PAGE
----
THE SWIMMER by Jerry Whitus
HE NEVER IMAGINED, NOT for a second, Joy would run out there into that freezing water and begin swimming.
He was trying to figure out how to help the old woman, and Joy was holding his coat sleeve, tugging, and then she yelled in his ear, “Let’s do something, my god, Ron,” and he was trying to think what was doable, and Joy bolted, no warning, and was racing down the shore line, and yanking off her heavy coat, went straight on into the water. She started out freestyle and then breaststroking, and the old woman was thirty or so yards off shore, splashing around, churning up the water. She had fallen from the pier. Joy saw it while he was turned away following two mud hens dropping out of the sky toward the pines on the far shore. It was a long pier built years ago, jutting out into the eddy. Maybe there was ice on it. There had been some ice that morning, a gray Sunday, coating the myrtles outside their kitchen window. It was asinine for that woman to go out there, especially with two little kids in tow. He and Joy had observed them a few minutes earlier, holding hands, hobbling along the plank deck.
Immediately, Ron was sick, wishing that he was in the water and not her. But the shock of it all had scrambled his mind and it was confusion that held him, pretty much taking the wind out of him. He couldn’t get moving. Joy was the better swimmer, anybody would say so. Watching her flailing about out there with the old woman was painful. Still Joy’s strong, a fighter, she’ll be okay, he kept telling himself. And finally she was. The water got still out there and she had control. She was moving toward the shore, dog paddling, kicking water up behind, tugging the old woman along. Christ, by the hair, he ascertained when they got closer.
By then he was wading out. He stopped to sling his jacket back onto the bank, his old camouflaged hunting jacket. The water was like icy claws and nearly to his chest when Joy got close enough to touch. Her fiery red face. Her fingers twisted up in the old woman’s hair, which looked like strings from a dirty mop head. “I’ve got you,” Ron hollered out. “Don’t worry, Babe. You’re safe.” He slipped the crook of his arm under her chin and turned her sideways, and tugged her and the old woman into shallow water.
They laid the old woman out on the brown grass. She was shivering inside a puffy nylon jacket. The wind was sharp, colder than ever. Her face as red and puckered as a stored turnip. There was a gash over one eye faintly showing blood. Ron ran for his coat and tucked it over her, and her tiny eyes rolled back. “You pulled my hair,” she muttered, water coming out of her nose, and she gagged and coughed up a thin stream of gray milky stuff. He jumped up to get Joy’s coat and helped her into it and bent down to kiss her cheek. “You’re okay now,” he said. “Okay?” She hung her head taking deep breaths. He lifted the hood up over her head. Without looking up, she said, “I’m going up there for those kids. Maybe you could take care of her here. Call somebody.” She started off toward the pier.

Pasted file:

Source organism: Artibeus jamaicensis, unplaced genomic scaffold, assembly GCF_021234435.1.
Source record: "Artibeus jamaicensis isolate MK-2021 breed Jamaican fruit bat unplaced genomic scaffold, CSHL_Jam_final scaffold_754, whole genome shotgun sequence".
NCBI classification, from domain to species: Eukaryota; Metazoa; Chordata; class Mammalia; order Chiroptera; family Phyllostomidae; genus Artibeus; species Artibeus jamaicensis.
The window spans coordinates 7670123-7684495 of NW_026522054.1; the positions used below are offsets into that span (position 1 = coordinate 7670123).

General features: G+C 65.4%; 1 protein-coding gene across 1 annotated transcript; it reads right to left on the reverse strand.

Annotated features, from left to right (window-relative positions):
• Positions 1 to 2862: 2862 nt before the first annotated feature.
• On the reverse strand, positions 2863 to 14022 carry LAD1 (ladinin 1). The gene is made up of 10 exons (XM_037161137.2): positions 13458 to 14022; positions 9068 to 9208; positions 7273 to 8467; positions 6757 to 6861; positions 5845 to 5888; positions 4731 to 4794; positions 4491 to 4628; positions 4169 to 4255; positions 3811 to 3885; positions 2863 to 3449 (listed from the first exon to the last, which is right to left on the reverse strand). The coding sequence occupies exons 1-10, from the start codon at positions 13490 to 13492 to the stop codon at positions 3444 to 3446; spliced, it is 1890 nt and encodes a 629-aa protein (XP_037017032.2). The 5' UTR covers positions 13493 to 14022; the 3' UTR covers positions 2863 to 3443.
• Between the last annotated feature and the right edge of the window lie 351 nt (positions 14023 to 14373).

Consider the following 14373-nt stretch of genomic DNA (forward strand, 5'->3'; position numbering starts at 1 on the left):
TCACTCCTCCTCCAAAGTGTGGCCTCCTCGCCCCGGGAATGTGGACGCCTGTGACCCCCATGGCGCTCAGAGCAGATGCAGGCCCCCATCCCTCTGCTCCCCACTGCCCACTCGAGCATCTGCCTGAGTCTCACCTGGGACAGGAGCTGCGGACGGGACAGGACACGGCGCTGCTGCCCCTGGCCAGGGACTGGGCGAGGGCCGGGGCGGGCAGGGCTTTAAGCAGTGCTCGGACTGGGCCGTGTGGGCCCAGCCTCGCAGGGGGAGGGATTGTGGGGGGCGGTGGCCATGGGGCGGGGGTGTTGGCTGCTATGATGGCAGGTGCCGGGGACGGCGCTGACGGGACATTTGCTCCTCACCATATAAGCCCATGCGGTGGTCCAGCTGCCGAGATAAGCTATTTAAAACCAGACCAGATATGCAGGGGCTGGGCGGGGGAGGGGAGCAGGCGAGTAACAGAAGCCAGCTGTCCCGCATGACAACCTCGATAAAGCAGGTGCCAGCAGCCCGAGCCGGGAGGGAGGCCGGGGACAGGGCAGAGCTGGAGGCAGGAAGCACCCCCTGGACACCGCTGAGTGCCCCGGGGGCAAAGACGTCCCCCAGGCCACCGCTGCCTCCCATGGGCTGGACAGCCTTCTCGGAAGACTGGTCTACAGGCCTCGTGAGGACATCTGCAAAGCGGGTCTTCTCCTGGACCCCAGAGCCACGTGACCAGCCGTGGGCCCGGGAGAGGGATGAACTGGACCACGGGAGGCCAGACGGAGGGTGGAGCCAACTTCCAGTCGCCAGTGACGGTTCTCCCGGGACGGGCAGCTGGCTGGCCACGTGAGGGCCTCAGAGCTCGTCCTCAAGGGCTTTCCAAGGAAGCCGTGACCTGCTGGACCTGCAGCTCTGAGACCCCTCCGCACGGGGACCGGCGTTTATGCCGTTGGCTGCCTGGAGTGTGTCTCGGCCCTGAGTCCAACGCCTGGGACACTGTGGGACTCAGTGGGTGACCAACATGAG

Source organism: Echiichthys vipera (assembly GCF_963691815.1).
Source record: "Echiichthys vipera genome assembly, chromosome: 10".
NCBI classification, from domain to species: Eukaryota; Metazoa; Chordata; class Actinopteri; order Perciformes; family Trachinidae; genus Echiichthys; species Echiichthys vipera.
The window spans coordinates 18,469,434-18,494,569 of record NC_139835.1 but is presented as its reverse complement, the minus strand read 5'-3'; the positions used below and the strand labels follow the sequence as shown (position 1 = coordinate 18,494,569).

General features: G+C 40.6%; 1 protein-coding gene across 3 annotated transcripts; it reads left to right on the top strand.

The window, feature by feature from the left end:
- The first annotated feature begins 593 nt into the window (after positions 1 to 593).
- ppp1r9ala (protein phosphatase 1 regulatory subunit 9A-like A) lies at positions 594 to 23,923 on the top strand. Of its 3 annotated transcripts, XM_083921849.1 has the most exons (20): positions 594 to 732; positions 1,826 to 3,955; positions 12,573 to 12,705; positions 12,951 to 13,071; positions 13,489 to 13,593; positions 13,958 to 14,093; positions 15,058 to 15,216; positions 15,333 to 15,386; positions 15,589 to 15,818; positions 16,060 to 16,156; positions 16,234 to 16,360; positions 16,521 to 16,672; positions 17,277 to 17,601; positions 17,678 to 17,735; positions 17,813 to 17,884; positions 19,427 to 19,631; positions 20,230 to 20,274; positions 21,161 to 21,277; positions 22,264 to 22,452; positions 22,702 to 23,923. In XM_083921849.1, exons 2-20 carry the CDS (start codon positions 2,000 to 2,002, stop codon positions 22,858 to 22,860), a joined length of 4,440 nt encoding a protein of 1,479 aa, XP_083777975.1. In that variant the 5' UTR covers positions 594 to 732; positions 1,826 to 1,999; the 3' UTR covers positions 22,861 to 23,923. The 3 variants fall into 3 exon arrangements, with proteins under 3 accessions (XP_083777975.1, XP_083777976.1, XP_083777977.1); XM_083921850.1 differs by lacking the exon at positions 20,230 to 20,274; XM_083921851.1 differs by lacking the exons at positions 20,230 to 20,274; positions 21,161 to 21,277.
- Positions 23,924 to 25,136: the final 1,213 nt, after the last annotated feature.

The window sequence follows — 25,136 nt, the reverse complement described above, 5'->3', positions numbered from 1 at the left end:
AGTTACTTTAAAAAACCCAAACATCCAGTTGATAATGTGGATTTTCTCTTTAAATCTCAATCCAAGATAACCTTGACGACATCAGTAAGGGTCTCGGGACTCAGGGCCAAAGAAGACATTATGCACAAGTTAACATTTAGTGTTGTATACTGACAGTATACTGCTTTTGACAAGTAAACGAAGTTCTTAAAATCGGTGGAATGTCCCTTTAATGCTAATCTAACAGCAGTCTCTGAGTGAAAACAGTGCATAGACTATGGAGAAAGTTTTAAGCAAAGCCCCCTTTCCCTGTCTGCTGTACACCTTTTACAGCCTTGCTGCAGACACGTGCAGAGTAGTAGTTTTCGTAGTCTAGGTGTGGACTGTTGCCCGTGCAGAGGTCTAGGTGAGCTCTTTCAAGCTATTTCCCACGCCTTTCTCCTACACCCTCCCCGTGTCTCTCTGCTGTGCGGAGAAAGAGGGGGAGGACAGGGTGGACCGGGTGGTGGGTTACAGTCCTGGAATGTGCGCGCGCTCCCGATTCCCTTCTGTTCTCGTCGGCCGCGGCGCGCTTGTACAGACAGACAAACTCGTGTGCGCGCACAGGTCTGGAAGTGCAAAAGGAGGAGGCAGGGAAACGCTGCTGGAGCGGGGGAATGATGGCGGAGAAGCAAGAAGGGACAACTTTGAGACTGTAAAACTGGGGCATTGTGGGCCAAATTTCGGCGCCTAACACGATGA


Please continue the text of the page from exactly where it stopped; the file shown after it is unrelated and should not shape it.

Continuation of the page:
He hollered out, worked a hand into his soaked pants pocket and tossed her the truck keys. “Go on up and turn the heater on,” he said. Watching her hurrying away, he yelled again. “I’m calling 911,” recalling he’d have to fish the phone out of his coat pocket.
Joy picked up the truck keys, a sharp pain shooting through her hand. She was aware of the cold, the flinty wind, for the first time since she’d left the water. She should have been elated, and proud–she had saved that woman’s life, but it was all mixed up with exhaustion, disappointment, anger. Maybe mostly anger. She had risked her life out there while he stood safe and sound on dry ground. And besides, her hand had lost its numbness and was starting to swell. She had hit the old woman, twice, actually. The woman had kept fighting, panicked, slapping at her, and Joy got scared and lashed out. She had never hit a soul in her life or considered that your own body took part of the blow.
On the pier, the two kids looked up wide-eyed, as if expecting her to save them, too. She got them up to the truck, and they were soon in the cab getting warm under the heater. Cici, the little one, was four, her big brother, Tab, six. “What about Mamma?” Tab had said on the pier, as she was gathering his sister up into my arms. She told him not to worry, that it was just like if his grandma had gone for a swim. “She’s a good swimmer,” she said. “She’s fine.”
In the truck, she asked him where they lived, and he pointed back toward Old Willow Road, the road into the park. “Over yonder,” he said. He asked if she had any candy, and Joy said no. Then she snapped, “Don’t you know not to ask strangers for things.” Which was mean, a mean thing to say, especially at this point, and she instantly regretted it and regretted that she had made herself feel mean. Cici, who was in the middle, scrunched up against her brother. Joy forced a smile. “Maybe we can get something later.” She brushed fleecy bangs out of Cici’s eyes. They were cute kids overall, in need of baths, which was obvious in the cramped, steamy truck cab, but cute, tow-headed with eager brown eyes.
The patrol car arrived before the ambulance. Ron heard the siren in the distance and then in a few minutes womp, womp, womp as the pea green and white car headed down the hill from the parking lot, swerving to miss trees, bouncing over rough spots and kicking up mud on down to the bank. The officer’s name was Honzell. He said an ambulance was on the way. Ron didn’t know him personally but had seen him around town. It was a small town in northeast Texas, maybe ten or fifteen on the police force, and he knew all of them by sight or by name.